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Legends & Inscriptions on British Coins Click to return to Coin FAQsChard 24 Carat Home Page

Thistle Design on Reverse of 1984 & 1989
Thistle Design on Reverse of 1984 & 1989 Pound Coins
Scottish Lion Design on Reverse of 1994 Pound Coin
Rampant Lion Design on Reverse of 1994 & 1999 Pound Coins
Nemo Me Impune Lacessit on Edge of 1984 Scottish Pound Coins
Nemo Me Impune Lacessit on Edge of Scottish Pound Coins

Inscriptions on British Coins
Part of the Coin Information section of Chard's 24carat website.

NEMO ME IMPUNE LACESSIT
Most of the inscriptions on British coins is in Latin. We are frequently asked their meanings, and also where they are found.
Nemo Me Impune Lacessit, is the motto of the Order of the Thistle, and means "No one provokes me with impunity."

InscriptionNemo me impune lacessit
LanguageLatin
TranslationNo one provokes me with impunity
Where UsedMotto of The Order of the Thistle
Where UsedEdge of 1984 Scottish Pound
Where UsedEdge of 1989 Scottish Pound
Where UsedEdge of 1994 Scottish Pound
Where UsedEdge of 1999 Scottish Pound

The Order of the Thistle
The Order of the Thistle represents the highest honour in Scotland, and it is second only in precedence to the Order of the Garter.
The date of the foundation of the Order is not known, although legend has it that it was founded in 809 when King Achaius made an alliance with the Emperor Charlemagne.
It is possible that the Order may have been founded by James III (1488-1513), who was responsible for changes in royal symbolism in Scotland, including the adoption of the thistle as the royal plant badge. It is said that James V bestowed the insignia of the 'Order of the Burr or Thissil' on Francis I of France in 1535.
Around the time of the Reformation, the Order was discontinued.

Although some kind of Scottish Order of chivalry existed in the fifteenth and sixteenth centuries, or even much earlier, it was James II (James VII of Scotland) who established the Order with a statutory foundation under new rules in 1687 - to reward Scottish peers who supported the king's political and religious aims. (One statute required that the robe should be 'powdered over with thistles of gold'; a robe from that period still survives, scattered with more than 250 applied thistle motifs.) The statutes stated that the Order was 'to continue to consist of the Sovereign and twelve Knights-Brethren in allusion to the Blessed Saviour and his Twelve Apostles'.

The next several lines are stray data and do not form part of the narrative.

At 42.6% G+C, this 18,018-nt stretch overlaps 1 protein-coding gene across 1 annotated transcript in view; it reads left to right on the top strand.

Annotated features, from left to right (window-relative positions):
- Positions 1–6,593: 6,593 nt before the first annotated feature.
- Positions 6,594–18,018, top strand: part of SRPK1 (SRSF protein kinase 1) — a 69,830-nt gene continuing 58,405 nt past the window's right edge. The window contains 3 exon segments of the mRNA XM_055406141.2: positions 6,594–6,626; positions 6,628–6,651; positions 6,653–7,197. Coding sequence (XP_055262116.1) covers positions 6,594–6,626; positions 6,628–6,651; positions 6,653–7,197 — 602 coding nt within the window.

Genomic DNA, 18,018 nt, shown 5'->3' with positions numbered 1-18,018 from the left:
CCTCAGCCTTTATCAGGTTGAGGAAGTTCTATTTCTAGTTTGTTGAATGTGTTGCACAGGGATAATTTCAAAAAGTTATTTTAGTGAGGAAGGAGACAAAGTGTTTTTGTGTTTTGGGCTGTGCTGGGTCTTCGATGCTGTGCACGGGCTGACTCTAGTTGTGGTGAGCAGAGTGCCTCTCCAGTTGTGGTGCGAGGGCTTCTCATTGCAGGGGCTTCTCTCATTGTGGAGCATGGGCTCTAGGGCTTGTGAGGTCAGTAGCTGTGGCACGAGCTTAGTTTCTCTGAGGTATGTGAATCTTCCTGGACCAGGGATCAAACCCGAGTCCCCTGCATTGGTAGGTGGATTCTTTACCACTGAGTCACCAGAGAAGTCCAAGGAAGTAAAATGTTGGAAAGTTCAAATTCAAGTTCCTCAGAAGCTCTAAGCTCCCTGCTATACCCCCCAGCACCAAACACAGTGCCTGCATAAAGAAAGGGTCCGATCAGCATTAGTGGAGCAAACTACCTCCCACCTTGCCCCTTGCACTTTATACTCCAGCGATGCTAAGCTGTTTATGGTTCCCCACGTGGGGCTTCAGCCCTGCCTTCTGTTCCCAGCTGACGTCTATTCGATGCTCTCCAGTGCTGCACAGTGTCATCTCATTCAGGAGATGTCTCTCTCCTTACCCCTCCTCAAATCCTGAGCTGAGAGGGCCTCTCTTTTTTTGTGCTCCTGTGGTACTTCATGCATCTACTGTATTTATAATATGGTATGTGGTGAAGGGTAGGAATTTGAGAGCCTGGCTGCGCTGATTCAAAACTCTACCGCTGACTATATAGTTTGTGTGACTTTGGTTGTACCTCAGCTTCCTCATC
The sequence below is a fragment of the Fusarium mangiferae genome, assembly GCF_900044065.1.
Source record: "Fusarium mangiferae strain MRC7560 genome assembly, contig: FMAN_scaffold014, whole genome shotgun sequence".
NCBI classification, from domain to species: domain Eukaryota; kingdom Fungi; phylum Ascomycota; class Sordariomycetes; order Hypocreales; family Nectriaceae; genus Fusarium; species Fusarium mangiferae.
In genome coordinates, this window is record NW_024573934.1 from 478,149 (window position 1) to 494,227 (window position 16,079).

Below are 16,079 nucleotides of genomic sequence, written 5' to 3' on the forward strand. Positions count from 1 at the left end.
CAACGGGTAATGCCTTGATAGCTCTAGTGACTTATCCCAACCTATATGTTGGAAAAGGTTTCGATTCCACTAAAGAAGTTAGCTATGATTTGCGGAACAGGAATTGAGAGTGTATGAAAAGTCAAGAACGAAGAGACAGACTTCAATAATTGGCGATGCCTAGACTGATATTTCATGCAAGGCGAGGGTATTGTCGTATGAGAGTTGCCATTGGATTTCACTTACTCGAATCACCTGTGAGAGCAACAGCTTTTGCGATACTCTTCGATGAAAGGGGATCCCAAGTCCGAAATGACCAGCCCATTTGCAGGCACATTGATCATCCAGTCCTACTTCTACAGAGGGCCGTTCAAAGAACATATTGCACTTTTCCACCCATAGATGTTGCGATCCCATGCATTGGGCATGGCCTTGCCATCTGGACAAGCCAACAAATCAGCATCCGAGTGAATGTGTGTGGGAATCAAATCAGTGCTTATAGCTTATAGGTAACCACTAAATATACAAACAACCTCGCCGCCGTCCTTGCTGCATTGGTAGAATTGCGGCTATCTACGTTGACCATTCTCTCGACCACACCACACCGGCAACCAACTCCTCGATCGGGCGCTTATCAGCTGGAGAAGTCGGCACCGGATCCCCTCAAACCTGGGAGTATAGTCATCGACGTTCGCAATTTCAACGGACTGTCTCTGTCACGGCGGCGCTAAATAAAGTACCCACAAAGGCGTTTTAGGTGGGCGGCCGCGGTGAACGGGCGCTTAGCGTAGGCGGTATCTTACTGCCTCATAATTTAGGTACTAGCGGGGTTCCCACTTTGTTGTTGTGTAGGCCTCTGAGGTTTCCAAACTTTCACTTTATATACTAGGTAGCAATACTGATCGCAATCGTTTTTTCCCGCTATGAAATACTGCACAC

After James II (and VII)'s abdication in 1688, the Order fell into disuse once more until it was revived by Queen Anne in 1703 - the number of knights remained at 12. Despite the rebellions of 1715 and 1745, the Old and Young Pretenders (Prince James and Prince Charles 'Bonnie Prince Charlie') appointed Knights of the Thistle (and Garter) in their exiles. The early Hanoverian kings also made use of the Order to reward Scottish nobles who supported the Hanoverian and Protestant cause.
Interest in the Order revived when George IV wore the Thistle during his visit to Scotland in 1822. A statute of 1827 established the complement of Knights Brethren at 16, and in 1987 a statute enabled ladies to join the Order. (Extra knights may be created by special statute.) In 1962, King Olav V of Norway became the first foreigner to be admitted to the Order for over 200 years.

The patron saint of the Order is St Andrew (also the patron saint of Scotland), who appears on the Order's badge. The breast star of the Order, instituted by George I in 1714, consists of a silver saltire with a pointed ray between each of the arms of the cross: at the centre is a gold medallion contained in an enamelled representation of the thistle, surrounded by a green border on which the Order's motto is written in gold. The motto is 'Nemo me impune lacessit' (No one harms me with impunity).

The chapel for the Order was to be at the Palace of Holyroodhouse, where James II had issued instructions in 1687 for the Abbey Church to be converted into the Chapel Royal and the Chapel of the Order. However, the political situation deteriorated and, by the time it was ready for use in December 1688, the furnishings and the stalls of the Chapel had been destroyed by a rioting mob. It was not until 1911 that the Order had a chapel, adjacent to St Giles' Cathedral in Edinburgh, in which its services and ceremonies could be held. When practicable, and when there is to be the installation of a new knight, a service of the Order is held each year during the week spent by The Queen at Holyrood.

Modern Equivalent
It has occured to us that there is a modern day equivalent, probably American is origin, which we seem to recall hearing in a number of US films. We are slightly reluctant to repeat it here in full, but are sure most readers wil be able to reconstruct it - "Don't F*** With Me".

You may wish to visit some of our other pages:
Inscriptions on British Coins
Value of my Coin. What's it Worth?
British Coin Denominations. What's a Groat,? etc.
Common Names of British Coins. What's a Tanner?

Do you have a query about coin inscription?


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